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Government shutdown preventing some from getting a mortgage

During the government shutdown, the USDA won't be providing mortgages for those who qualify. (KOKH/File)

During the government shutdown, the U.S. Department of Agriculture won't be able to approve mortgages, leaving some potential home buyers in limbo.

The USDA offers low-interest mortgages to people who qualify and live in rural areas, sometimes with no down payment.

Troy Hinkle has been planning to move into his dream house.

"I've already shot out some texts for people to help move," Hinkle said.

Just before closing the deal a couple of weeks ago, the great deal Hinkle thought he would get on his mortgage couldn't be finalized.

"We've cancelled our internet, we're lucky we're still in the apartment until towards the end of this month, but that's kind of where were at now," Hinkle said. "We've got our stuff in boxes. It's kind of being in that limbo state, not knowing what's coming just gives anxiety."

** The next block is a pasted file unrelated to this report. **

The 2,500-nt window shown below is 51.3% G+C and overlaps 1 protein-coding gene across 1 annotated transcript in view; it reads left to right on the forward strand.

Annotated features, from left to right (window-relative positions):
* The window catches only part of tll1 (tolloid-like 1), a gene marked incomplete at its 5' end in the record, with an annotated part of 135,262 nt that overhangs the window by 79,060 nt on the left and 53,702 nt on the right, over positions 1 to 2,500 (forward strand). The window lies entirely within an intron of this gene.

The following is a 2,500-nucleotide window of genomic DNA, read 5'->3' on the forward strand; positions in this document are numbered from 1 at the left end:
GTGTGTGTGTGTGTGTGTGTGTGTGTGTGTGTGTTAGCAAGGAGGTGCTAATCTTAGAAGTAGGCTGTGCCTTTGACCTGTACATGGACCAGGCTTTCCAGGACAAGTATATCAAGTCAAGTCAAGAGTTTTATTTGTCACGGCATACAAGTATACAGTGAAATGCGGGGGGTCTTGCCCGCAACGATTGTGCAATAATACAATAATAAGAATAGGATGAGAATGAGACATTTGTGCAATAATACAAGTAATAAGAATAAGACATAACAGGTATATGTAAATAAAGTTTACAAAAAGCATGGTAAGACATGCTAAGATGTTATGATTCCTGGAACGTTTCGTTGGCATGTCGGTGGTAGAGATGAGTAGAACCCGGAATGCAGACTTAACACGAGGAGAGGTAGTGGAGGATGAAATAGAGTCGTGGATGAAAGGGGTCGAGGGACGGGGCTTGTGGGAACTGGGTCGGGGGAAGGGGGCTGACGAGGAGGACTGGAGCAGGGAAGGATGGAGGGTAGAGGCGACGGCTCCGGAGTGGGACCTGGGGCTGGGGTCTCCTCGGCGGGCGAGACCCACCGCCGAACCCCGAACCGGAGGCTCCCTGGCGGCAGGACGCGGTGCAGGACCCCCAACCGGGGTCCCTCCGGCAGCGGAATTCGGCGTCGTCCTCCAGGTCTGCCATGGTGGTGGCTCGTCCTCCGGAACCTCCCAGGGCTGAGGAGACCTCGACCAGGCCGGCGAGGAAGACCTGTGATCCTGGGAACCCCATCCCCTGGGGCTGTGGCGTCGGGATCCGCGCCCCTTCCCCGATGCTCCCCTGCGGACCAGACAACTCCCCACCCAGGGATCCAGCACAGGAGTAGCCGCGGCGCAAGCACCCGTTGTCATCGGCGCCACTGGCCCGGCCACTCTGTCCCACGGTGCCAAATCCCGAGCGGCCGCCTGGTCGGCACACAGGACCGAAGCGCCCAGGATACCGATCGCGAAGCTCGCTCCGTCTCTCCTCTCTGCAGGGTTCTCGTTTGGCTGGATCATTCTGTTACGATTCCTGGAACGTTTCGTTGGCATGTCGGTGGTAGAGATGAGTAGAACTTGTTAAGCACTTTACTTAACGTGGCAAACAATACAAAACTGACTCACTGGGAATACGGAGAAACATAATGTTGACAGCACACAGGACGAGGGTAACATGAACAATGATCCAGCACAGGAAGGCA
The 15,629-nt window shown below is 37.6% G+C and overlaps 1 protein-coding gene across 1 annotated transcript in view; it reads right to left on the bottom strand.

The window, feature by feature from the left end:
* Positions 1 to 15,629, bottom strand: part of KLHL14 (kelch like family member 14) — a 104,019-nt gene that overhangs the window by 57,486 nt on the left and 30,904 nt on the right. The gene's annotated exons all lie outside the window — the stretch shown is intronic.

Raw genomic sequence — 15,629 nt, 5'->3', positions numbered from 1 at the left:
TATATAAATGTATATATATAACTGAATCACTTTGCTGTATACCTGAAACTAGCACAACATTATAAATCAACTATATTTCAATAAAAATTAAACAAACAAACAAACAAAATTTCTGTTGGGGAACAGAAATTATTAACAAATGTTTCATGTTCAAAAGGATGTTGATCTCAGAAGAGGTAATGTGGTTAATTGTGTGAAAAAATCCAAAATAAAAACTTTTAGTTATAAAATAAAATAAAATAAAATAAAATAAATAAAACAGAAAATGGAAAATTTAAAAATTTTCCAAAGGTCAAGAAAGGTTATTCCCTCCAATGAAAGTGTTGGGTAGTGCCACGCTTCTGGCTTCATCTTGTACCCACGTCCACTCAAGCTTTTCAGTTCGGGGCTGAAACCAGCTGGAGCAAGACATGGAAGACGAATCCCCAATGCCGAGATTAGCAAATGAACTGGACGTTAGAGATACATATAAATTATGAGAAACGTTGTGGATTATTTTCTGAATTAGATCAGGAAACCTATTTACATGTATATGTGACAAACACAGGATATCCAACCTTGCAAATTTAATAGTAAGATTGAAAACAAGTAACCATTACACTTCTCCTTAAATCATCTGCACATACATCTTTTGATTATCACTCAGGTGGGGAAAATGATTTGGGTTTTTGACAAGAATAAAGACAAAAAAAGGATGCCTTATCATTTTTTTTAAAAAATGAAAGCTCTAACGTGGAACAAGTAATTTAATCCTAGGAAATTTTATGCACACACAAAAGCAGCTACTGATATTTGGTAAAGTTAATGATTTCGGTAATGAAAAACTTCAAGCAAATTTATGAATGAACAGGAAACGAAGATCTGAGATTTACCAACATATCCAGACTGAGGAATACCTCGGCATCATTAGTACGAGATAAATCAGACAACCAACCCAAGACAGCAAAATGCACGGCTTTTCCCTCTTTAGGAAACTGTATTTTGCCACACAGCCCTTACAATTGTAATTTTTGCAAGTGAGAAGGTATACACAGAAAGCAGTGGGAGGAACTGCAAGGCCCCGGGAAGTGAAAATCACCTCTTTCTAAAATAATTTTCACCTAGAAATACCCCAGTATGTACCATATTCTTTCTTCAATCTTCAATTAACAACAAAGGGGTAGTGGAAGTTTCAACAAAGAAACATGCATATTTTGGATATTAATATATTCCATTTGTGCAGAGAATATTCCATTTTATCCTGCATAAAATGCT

Hinkle found out he could get a better rate and save thousands on the home in Choctaw with a USDA mortgage.

"What's happening now is the people can't make the plans to move, because typically you have to have the mortgage in place and the down payment already processed before you're at a point where you're going to be moving to that location," said Brad Bertrand, an investment adviser at Retirement Solutions in Oklahoma City.

Bertrand says this delay at the USDA could affect a number of Oklahomans in the housing market.

"The USDA in many cases is designed for rural locations," Bertrand said. "Of course, here in Oklahoma, we have a large incidence of rural areas that people are applying for loans for. Oklahoma is one of the states that is hit harder than most."

When the USDA reopens, like other agencies, it will likely have a back log.

People getting mortgages from companies like Freddie Mac or Fannie May won't be affected.


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